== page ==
The last votes were counted Thursday in Israel’s election as political parties sent out feelers over joining Prime Minister Benjamin Netanyahu’s next government.
Starting Sunday, President Reuven Rivlin will begin a round of consultations with the heads of the parties before officially tapping Netanyahu to form a ruling coalition.
After a landslide triumph at the ballot box Tuesday, it could take several weeks before Netanyahu finalizes a majority for his next government, his fourth since 1996. It is expected to be a conservative coalition of right-wing and religious parties.
The central election committee concluded the counting of the last remaining ballots, 200,000 votes cast by soldiers, hospital patients and diplomats.
The complex math of Israel's election system led to minor adjustments in the final tally, but left Netanyahu’s clearcut victory unchanged and his Likud party the largest in the Knesset, or parliament, controlling a quarter of the 120 seats.
After election committee chairman Judge Salim Joubran submits the election results to Rivlin in an official ceremony on Wednesday, Rivlin will give the green light to a lawmaker, presumably Netanyahu, to begin forming a new government.
Rivlin has conveyed support for a national unity government including both Likud and the opposition Labor Party, but the ultimate makeup of the coalition will be up to the prime minister, and Netanyahu is far more likely to look to like-minded, right-leaning parties.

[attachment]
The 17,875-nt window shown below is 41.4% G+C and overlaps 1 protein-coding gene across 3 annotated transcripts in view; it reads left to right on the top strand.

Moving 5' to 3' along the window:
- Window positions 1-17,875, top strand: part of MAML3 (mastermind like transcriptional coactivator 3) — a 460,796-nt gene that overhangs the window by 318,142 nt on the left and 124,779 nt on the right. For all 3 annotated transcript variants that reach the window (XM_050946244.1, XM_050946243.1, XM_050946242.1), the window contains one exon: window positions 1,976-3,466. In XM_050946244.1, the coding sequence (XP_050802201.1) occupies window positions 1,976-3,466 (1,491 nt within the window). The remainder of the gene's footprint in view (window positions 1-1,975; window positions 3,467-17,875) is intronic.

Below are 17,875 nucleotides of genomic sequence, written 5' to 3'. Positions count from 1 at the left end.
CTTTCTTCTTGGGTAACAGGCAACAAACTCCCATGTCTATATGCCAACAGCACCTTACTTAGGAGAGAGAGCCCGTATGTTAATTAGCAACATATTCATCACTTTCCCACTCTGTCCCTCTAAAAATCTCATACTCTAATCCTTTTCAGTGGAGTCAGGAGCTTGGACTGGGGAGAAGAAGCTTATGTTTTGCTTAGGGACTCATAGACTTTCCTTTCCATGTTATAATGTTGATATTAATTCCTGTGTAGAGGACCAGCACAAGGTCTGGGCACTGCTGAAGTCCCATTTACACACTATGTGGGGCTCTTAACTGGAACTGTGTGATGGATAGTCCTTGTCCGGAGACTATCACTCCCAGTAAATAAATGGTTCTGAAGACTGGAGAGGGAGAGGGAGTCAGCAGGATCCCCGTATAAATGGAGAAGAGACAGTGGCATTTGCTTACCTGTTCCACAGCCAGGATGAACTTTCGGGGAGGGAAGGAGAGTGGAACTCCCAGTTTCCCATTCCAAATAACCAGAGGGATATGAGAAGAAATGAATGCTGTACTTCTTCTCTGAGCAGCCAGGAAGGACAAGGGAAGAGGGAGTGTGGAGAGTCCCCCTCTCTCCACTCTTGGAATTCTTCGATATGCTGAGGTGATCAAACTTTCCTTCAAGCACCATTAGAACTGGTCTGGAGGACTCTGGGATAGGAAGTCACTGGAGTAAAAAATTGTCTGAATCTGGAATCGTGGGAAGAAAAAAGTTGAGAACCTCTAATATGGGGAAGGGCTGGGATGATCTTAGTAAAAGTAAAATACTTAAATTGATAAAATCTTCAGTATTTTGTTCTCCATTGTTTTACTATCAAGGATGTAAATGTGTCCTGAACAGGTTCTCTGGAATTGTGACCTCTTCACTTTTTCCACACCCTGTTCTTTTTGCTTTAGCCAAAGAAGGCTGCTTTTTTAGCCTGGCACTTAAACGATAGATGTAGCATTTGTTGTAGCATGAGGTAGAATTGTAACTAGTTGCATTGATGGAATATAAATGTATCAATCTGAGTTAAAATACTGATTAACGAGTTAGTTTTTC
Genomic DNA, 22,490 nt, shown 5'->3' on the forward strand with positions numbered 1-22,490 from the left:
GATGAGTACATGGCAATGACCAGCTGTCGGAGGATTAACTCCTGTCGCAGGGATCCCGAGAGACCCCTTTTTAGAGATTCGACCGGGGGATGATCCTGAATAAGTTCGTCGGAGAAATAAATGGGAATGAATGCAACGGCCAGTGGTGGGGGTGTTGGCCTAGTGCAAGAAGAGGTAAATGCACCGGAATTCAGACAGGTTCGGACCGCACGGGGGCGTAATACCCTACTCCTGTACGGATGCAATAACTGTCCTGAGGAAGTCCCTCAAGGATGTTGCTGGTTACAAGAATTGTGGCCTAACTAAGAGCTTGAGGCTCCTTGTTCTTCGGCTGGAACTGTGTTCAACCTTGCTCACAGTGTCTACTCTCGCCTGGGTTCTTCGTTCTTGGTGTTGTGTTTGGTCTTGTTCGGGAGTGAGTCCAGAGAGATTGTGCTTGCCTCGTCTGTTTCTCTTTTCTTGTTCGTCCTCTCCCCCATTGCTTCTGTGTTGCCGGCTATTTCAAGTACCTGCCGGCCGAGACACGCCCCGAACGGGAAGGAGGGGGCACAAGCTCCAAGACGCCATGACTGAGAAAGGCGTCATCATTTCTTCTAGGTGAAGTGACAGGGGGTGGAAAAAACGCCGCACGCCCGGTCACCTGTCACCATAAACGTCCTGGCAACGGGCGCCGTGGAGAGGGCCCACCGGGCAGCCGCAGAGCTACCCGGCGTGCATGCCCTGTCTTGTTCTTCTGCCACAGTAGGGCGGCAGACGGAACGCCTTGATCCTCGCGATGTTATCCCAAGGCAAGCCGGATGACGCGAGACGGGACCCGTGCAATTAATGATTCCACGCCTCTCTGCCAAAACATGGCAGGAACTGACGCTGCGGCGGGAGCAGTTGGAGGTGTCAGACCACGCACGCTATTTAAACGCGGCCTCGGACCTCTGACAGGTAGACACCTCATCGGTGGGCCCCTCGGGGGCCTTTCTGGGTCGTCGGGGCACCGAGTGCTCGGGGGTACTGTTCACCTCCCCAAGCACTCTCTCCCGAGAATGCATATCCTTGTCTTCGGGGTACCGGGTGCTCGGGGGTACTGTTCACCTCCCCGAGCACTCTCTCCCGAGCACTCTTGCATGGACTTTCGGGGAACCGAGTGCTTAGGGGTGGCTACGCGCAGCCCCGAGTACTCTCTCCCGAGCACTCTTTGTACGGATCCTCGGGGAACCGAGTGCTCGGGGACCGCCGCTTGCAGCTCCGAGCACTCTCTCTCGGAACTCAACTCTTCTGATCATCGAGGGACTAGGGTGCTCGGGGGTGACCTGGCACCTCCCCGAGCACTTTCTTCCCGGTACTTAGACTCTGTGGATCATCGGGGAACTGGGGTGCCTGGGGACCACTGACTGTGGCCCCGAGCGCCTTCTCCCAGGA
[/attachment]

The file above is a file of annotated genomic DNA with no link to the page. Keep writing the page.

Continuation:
Netanyahu will have 28 days to negotiate agreements with enough parties to give him a majority in the Knesset, with a possible two-week extension. Failure to form a coalition could default the mandate to a different candidate, although that appears unlikely.
The new Knesset with be sworn in on March 31. According to Israeli news reports, Netanyahu is looking at a date in late April to present his new government, shortly before Israeli Independence Day.
Even before the government is formed, it is clear that Netanyahu's priorities will have to include an urgent mending of relations with the United States.
Netanyahu has yet to decide who will serve as his next foreign minister, but contenders for the post were already weighing in on the work needed to repair U.S.-Israeli ties.
Former Foreign Minister Sylvan Shalom, who now holds several domestic porfolios, said in an interview with Israel Radio that the two countries continued to have a foundation of deep friendship and bipartisan support. “Undoubtedly, relations with the U.S. should be improved but this should be achieved through quiet work,” he said.
Another contender, Interior Minister Gilad Erdan, said turning over a new leaf with the Obama administration is possible but expressed hope that Washington will take a “different direction of dialogue, not handing down instructions.”
Sobelman is a special correspondent